Okay, I’ll admit it. I’m an introvert.
Maybe I should say that a little more loudly?
If we’re dealing in the popular discourse that has developed around introversion and extroversion, introverts are people who crave quiet time alone to recharge their batteries, work through problems, and formulate ideas. Extroverts, on the other hand, are energized by interaction with others and process information quickly in group environments. A decade ago, Jonathan Roach wrote this somewhat humorous (and introvert-celebrating) essay about caring for your introvert in The Atlantic. Of course, as academics, we’ve been trained to be suspicious of binaries and essentialism, so maybe it’s more helpful to think of a continuum of extroverted-ness and introverted-ness. Or think of introversion and extroversion as situational, with some people finding some social situations more draining, or more electrifying, than others.
Anyway, as someone who considers herself high in introverted-ness, I was recently surprised to find myself wondering about the ways in which my pedagogical techniques might inadvertently be skewed toward those with more extroverted tendencies. Susan Cain’s book Quiet initially got me questioning whether our culture, and specifically the culture we’re most involved in shaping—the college classroom—is largely set up for extroverts to succeed, at the expense of their more introverted peers. Although I wouldn’t categorize myself as restrained or retiring as a teacher, I considered how I’ve been facilitating an increasing amount of group work and conversation in my classes, expecting students to pair up quickly and talk through concepts frequently with their peers. Which is good, right? Students working through ideas together is what the classroom is all about? But I also wonder if my own introverted-ness leads me to favor modes of learning that take some of the spotlight off of me? Furthermore, does the breadth of the material I need to cover in an introductory course lead me to privilege quick answers to questions, rather than the slower and possibly more thoughtful ones? Have I trained myself to respond more readily to the fast answer in the classroom rather than the insightful one?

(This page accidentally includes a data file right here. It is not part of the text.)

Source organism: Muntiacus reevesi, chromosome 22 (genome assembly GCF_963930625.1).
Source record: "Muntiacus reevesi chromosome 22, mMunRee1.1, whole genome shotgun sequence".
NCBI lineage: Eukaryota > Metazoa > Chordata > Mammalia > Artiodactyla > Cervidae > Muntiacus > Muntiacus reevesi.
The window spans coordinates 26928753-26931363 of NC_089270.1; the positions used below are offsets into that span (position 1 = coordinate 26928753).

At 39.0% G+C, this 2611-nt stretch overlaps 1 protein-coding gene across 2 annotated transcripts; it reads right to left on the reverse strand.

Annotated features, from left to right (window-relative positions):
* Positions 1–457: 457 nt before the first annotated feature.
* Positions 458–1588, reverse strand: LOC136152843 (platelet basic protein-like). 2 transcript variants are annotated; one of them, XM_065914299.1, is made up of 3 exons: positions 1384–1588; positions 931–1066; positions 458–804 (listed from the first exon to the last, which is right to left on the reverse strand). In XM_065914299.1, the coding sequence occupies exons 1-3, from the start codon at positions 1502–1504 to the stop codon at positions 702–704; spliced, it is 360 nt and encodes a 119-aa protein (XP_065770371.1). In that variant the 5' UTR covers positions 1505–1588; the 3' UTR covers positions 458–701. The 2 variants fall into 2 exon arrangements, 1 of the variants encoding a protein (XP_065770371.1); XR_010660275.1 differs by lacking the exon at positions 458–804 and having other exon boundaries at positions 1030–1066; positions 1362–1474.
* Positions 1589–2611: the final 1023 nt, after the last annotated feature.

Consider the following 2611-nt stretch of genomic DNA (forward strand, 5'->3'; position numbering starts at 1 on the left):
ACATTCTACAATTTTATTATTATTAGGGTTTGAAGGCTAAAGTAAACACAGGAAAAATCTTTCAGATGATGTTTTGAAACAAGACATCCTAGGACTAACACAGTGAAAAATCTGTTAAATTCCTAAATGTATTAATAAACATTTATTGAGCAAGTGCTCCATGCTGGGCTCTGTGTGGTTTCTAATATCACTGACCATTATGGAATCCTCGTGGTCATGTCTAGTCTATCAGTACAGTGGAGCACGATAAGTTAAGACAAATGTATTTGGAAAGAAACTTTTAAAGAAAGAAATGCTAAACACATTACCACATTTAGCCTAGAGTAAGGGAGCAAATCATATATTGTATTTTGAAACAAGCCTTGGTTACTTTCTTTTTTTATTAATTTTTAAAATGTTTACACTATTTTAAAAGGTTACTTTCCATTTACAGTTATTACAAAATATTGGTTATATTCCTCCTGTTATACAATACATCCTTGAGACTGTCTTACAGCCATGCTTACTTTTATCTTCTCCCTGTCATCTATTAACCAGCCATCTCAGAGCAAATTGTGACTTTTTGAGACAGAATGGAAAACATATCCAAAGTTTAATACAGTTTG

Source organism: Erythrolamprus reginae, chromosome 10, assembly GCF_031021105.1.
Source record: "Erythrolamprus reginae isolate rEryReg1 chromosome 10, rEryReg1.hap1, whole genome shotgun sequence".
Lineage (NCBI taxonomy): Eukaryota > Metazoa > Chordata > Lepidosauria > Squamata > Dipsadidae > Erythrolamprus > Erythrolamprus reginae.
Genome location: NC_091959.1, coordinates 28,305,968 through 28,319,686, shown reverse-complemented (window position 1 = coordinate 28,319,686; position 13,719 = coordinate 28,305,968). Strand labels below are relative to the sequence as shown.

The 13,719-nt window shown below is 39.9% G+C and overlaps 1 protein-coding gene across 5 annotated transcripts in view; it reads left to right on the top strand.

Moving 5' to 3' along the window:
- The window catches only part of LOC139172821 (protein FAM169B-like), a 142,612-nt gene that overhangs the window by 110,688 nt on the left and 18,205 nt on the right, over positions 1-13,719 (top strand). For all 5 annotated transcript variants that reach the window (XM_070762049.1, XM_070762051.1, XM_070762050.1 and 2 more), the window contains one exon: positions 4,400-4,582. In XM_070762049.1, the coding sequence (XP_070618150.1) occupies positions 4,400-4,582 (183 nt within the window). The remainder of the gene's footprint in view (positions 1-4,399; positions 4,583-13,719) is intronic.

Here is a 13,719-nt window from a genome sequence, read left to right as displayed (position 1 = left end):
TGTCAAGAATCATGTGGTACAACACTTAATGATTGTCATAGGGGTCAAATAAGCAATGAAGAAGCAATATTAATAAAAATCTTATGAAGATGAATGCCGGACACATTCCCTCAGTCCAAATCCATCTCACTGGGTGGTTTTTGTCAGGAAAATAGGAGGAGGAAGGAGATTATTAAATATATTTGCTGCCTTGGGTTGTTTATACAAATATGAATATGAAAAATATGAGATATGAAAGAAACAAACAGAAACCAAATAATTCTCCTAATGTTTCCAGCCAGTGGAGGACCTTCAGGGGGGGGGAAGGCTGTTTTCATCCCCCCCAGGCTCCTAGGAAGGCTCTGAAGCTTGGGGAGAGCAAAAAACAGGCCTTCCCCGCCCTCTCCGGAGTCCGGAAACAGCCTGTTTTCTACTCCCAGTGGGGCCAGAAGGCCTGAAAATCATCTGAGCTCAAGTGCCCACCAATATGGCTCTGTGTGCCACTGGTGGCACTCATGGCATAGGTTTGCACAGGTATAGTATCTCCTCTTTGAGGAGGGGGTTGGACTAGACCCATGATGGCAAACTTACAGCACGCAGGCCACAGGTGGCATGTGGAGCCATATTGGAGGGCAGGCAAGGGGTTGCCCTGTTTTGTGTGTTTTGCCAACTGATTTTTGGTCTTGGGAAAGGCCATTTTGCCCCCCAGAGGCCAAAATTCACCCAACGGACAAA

Much more crucial than my own interrogation of my teaching is the question of how we can best help introverted students to become strong communicators. One of the more striking anecdotes I came across in reading about introversion is that many self-identifying introverts feel they express themselves better in writing than speaking. Social media is thus a popular place for introverts to communicate because they can do it through writing. But even with the increasing use of social media in learning, classes today still place heavy emphasis on participation and group communication, reflecting the communication skills that potential employers expect their employees to have. Especially in the public speaking course I teach, there’s just no way for students to avoid talking in class. I thought of Peter Elbow’s book, Vernacular Eloquence, which is brilliant in exploring the ways that speaking can help our writing. Is there an inverse: can we help introverts to use their writing skills and their comfort in that medium to help them with speaking?
This semester I’m attempting to become more aware of my introverted students and give them some techniques to succeed in a variety of environments. I’m trying out more time for free writing before discussions. Even if I have that one student who is ready to answer the question right away, I’m allowing at least a little more time for others to reflect. I’ve built formal reflection into each of the assignments they’re doing this semester, giving those who feel more comfortable going away to think and write the opportunity to write about their in-class presentations. Finally, I’m experimenting with providing more structure, “scripts” one might say, for talking in small groups that give a clear framework for the discussion to follow (although I relate to the fear of micromanaging mentioned in Julia’s post, and strive to find a balance between keeping students on track and allowing them freedom to discover.)
Do you find it useful to think in terms of extroverted and introverted students? What do you do to reach the more introverted students in your classes? Also, how do you evaluate participation: attendance, speaking in class, writing? Do we need to re-envision classroom dynamics to consider the strengths of both introverts and extroverts?